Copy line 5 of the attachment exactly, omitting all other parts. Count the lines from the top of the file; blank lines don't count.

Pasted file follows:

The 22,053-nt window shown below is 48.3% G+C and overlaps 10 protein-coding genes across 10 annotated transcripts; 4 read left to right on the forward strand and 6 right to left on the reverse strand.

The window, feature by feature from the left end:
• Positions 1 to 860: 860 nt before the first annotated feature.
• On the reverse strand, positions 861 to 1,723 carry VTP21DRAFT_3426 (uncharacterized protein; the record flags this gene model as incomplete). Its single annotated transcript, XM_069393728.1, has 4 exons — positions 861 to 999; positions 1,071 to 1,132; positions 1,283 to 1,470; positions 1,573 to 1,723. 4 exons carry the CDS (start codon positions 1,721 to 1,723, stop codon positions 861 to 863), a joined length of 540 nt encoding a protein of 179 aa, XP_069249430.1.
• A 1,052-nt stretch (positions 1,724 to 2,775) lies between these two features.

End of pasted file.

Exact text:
• A 1,052-nt stretch (positions 1,724 to 2,775) lies between these two features.